Koode! Such a beautiful movie, and such a sad and then hopeful movie. I hope a lot of you saw it so we can discuss it here, and also just because it is worth seeing.
This is Anjali Menon’s 3rd film as director and writer, and 4th film as writer. And her career is impressive, to say the least. Starting with an award winning student film made while at the London Film School (a real film school, not like the thing Ranbir attended in New York, this one is internationally accredited not for profit). Then a short film as part of the Kerala Cafe collection, an honor to be invited to join that group without any feature film in her background, then Manjadikuru with Thilakan and Prithviraj in a cameo, another honor that these wonderful artists were excited to work with her in her first Malayalam film. This was followed by writing the script for Ustad Hotel, and then writing and directing Bangalore Days. And finally, writing and directing this movie.
This movie brings together 3 major stars. Parvathy and Prithviraj, plus Nazriya Nizam’s return to film post-marriage. Parvathy and Prithviraj alone would be impressive, adding Nazriya Nizam means these are people who really wanted to work with this director and this script. It goes beyond calling in favors or liking the director personally, to get all 3 means there is something special there.
It’s not just the 3 stars. Anjali attracted Raghu Dixit, Bombay based rock star, to do the music, his first Malayalam film. And it released on 155 screens, a remarkably high number for a film without a major superstar “hook” to it.
(Raghu Dixit was worth it, this song is so beautiful it makes me cry)
And there is something special here. A story about family and lost youth and broken people trying to find their way to happiness. A story told in a new way, jumping between present day and flashbacks, between the lives of various characters, with a little bit of fantasy thrown in. And a story in a beautiful place, filmed in the hill stations of Tamil Nadu.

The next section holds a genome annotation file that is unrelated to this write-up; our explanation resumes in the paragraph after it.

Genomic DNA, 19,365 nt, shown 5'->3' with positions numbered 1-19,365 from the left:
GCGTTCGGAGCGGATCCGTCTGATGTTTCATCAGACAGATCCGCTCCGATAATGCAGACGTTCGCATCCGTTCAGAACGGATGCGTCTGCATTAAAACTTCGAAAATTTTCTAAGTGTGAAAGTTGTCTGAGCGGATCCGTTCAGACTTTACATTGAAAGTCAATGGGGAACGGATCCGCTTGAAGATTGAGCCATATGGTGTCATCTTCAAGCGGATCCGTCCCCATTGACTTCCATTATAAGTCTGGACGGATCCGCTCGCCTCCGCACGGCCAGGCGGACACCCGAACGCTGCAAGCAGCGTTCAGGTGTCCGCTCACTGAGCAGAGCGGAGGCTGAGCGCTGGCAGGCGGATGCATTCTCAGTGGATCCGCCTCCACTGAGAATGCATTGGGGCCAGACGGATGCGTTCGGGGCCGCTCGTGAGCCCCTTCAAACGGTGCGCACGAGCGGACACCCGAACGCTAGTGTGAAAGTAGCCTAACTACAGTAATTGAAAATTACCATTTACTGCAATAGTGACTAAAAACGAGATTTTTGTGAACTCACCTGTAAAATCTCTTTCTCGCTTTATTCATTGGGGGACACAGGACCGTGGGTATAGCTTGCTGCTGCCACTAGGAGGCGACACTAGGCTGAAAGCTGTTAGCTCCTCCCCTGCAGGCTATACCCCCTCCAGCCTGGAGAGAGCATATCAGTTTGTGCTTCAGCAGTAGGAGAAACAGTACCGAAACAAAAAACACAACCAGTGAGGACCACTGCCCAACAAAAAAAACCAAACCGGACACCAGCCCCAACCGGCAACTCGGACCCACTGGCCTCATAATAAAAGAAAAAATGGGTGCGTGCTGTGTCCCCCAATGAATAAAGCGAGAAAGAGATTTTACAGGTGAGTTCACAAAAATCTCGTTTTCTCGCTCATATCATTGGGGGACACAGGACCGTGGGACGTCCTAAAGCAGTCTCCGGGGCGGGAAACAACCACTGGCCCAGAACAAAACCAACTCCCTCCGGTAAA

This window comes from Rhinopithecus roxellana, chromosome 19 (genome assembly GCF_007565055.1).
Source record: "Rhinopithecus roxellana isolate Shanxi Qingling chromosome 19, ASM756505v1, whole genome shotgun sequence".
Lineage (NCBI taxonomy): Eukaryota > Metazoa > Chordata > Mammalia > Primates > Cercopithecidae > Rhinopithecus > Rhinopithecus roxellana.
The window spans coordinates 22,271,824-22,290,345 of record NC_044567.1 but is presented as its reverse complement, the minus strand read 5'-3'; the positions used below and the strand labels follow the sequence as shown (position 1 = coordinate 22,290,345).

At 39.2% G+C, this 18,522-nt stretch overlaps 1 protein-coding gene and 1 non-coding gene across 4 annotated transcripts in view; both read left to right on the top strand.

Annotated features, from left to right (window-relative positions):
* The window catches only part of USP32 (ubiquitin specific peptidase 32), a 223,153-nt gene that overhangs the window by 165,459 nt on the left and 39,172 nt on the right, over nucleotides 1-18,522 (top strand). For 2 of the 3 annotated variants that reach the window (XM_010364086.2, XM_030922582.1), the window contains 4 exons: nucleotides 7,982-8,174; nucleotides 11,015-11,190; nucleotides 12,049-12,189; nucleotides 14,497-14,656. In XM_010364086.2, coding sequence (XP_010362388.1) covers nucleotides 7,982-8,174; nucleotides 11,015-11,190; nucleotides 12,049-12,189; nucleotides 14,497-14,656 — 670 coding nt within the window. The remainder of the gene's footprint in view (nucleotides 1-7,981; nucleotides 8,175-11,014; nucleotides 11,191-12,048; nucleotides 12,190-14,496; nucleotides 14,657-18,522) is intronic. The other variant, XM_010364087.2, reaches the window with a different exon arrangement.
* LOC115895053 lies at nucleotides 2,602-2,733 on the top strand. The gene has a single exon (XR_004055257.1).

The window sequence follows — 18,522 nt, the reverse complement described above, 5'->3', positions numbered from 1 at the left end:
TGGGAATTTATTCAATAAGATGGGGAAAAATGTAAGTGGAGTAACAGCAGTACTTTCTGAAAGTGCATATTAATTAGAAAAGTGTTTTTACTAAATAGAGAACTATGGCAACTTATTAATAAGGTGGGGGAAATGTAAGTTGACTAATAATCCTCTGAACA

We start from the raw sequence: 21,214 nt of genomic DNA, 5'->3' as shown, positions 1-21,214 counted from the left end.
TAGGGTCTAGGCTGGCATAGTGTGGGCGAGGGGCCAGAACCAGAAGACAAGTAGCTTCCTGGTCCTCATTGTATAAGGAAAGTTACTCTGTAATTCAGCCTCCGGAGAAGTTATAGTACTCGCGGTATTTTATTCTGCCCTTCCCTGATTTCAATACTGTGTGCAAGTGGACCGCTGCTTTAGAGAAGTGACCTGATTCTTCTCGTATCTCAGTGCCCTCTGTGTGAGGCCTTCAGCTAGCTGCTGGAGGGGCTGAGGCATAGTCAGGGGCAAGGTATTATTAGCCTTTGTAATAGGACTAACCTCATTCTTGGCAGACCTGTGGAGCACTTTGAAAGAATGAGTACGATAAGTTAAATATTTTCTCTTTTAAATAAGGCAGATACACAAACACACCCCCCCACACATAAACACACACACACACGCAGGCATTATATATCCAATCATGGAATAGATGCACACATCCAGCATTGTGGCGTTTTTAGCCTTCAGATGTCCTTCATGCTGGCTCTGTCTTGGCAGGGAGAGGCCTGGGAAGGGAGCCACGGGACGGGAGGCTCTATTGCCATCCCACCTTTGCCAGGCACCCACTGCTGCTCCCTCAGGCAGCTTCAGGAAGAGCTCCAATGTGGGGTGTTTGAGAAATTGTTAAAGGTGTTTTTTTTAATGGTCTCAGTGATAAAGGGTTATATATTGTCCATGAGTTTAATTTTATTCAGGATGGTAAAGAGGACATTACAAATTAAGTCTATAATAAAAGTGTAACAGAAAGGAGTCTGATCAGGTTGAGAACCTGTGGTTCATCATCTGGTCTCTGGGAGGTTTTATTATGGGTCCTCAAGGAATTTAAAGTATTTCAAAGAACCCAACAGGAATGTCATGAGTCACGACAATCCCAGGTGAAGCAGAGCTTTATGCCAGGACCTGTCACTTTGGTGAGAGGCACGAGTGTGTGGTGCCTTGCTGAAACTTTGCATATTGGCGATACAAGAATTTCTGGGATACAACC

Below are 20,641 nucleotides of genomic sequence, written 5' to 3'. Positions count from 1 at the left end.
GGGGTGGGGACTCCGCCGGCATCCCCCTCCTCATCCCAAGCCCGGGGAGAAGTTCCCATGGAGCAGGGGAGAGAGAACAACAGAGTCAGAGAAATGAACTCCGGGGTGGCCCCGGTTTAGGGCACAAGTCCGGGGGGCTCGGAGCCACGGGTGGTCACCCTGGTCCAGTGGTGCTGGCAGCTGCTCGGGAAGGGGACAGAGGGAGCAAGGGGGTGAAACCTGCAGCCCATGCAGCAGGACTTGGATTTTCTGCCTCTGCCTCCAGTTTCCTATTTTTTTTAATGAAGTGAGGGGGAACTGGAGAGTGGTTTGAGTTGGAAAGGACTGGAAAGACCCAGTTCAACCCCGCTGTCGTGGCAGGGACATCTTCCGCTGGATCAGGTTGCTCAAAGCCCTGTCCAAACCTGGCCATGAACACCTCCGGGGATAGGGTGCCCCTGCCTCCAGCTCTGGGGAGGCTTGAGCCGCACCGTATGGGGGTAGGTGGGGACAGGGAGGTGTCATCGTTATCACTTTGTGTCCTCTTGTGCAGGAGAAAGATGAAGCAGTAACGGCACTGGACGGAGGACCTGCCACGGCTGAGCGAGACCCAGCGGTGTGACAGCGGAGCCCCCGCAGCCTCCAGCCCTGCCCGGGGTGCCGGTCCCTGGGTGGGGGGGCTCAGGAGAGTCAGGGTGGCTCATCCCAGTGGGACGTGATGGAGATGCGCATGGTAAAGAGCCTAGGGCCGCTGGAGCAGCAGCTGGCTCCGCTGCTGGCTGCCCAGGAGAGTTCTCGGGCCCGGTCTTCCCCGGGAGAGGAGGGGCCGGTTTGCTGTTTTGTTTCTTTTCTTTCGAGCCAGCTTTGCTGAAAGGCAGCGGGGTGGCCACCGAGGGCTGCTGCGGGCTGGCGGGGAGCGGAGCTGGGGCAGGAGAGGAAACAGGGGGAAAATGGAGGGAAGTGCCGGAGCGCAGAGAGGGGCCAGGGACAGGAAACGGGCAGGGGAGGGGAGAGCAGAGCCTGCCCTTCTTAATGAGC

The story comes from a Marathi film, Happy Journey. It is available on Netflix, and I just quickly skimmed through it. The basic structure is the same, but while this film is a searing meditation on lost time, lost relationships, lost people, that film is a bit happy and a bit silly and a bit magical and hopeful. And the real ugliness of the world, the unsaid terrible things that Anjali Menon’s version alludes to, those are completely gone. Anjali took an idea and a story, and twisted and turned it until she found just the right angle she needed for what she wanted to say. And her actors followed her lead. Including Atul Kulkarni, the lead in the original and an important supporting part in the remake.
(Just compare the first poster to this one. It’s still technically 3 people on top of a blue van, but it is so different)
It’s a movie that isn’t easy to grasp or follow on the first watch. Similar to Bangalore Days, the plot moves back and forth between characters and situations. The themes of the film are hiding from you, hard to grasp as you chase them from moment to moment. And there are no big conversations, big moments of resolution, it is all in the unsaid things between characters, the slow unwinding of time as they came closer and closer together.
It’s the characters that carry us through. Parvathy, Nazriya, and Prithviraj, with minimal dialogue and no simple answers, manage to convey everything. I know Prithviraj’s pain, the hidden terrible secret pain that the film never clearly says and yet is there for us to see in the little ways he has never fully grown up. I know Parvathy’s pain, her implied pain, in the way her shirts are always buttoned up to the neck, the layers she puts to cover her body. And then there is Nazriya.
Nazriya’s performance is the slowest to bloom. She lights up the screen, she is happy and free, seemingly the only character who is. But then as the film goes on, there are little moments of stillness in her. And finally, she gets her own flashback. And we see that in the past, she was a completely different person. All that happiness and freedom was there, but hidden away, stifled, to scared and shy to let it loose. And we see why she needs the other characters, Prithviraj especially, just as much as they need her.